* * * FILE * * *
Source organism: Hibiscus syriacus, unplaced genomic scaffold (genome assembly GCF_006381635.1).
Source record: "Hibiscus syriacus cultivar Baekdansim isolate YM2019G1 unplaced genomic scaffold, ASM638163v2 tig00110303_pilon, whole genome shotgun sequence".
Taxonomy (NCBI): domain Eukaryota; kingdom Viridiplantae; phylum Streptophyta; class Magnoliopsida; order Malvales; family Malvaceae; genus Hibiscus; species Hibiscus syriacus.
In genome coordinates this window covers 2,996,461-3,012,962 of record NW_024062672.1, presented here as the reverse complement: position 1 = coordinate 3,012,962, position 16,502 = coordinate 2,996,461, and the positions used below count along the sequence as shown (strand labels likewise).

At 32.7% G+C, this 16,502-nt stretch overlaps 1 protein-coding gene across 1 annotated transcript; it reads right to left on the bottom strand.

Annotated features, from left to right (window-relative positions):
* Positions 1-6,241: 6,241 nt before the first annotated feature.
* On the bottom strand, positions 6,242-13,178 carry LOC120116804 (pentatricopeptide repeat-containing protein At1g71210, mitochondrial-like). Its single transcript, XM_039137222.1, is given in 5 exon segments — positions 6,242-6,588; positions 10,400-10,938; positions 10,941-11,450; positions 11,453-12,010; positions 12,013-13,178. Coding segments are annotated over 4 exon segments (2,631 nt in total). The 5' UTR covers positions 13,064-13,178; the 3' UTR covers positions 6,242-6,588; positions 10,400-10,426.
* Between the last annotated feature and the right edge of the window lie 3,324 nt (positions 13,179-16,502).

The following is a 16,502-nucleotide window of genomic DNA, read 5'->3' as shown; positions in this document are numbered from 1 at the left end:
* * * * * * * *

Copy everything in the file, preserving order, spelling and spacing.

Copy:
Source organism: Hibiscus syriacus, unplaced genomic scaffold (genome assembly GCF_006381635.1).
Source record: "Hibiscus syriacus cultivar Baekdansim isolate YM2019G1 unplaced genomic scaffold, ASM638163v2 tig00110303_pilon, whole genome shotgun sequence".
Taxonomy (NCBI): domain Eukaryota; kingdom Viridiplantae; phylum Streptophyta; class Magnoliopsida; order Malvales; family Malvaceae; genus Hibiscus; species Hibiscus syriacus.
In genome coordinates this window covers 2,996,461-3,012,962 of record NW_024062672.1, presented here as the reverse complement: position 1 = coordinate 3,012,962, position 16,502 = coordinate 2,996,461, and the positions used below count along the sequence as shown (strand labels likewise).

At 32.7% G+C, this 16,502-nt stretch overlaps 1 protein-coding gene across 1 annotated transcript; it reads right to left on the bottom strand.

Annotated features, from left to right (window-relative positions):
* Positions 1-6,241: 6,241 nt before the first annotated feature.
* On the bottom strand, positions 6,242-13,178 carry LOC120116804 (pentatricopeptide repeat-containing protein At1g71210, mitochondrial-like). Its single transcript, XM_039137222.1, is given in 5 exon segments — positions 6,242-6,588; positions 10,400-10,938; positions 10,941-11,450; positions 11,453-12,010; positions 12,013-13,178. Coding segments are annotated over 4 exon segments (2,631 nt in total). The 5' UTR covers positions 13,064-13,178; the 3' UTR covers positions 6,242-6,588; positions 10,400-10,426.
* Between the last annotated feature and the right edge of the window lie 3,324 nt (positions 13,179-16,502).

The following is a 16,502-nucleotide window of genomic DNA, read 5'->3' as shown; positions in this document are numbered from 1 at the left end: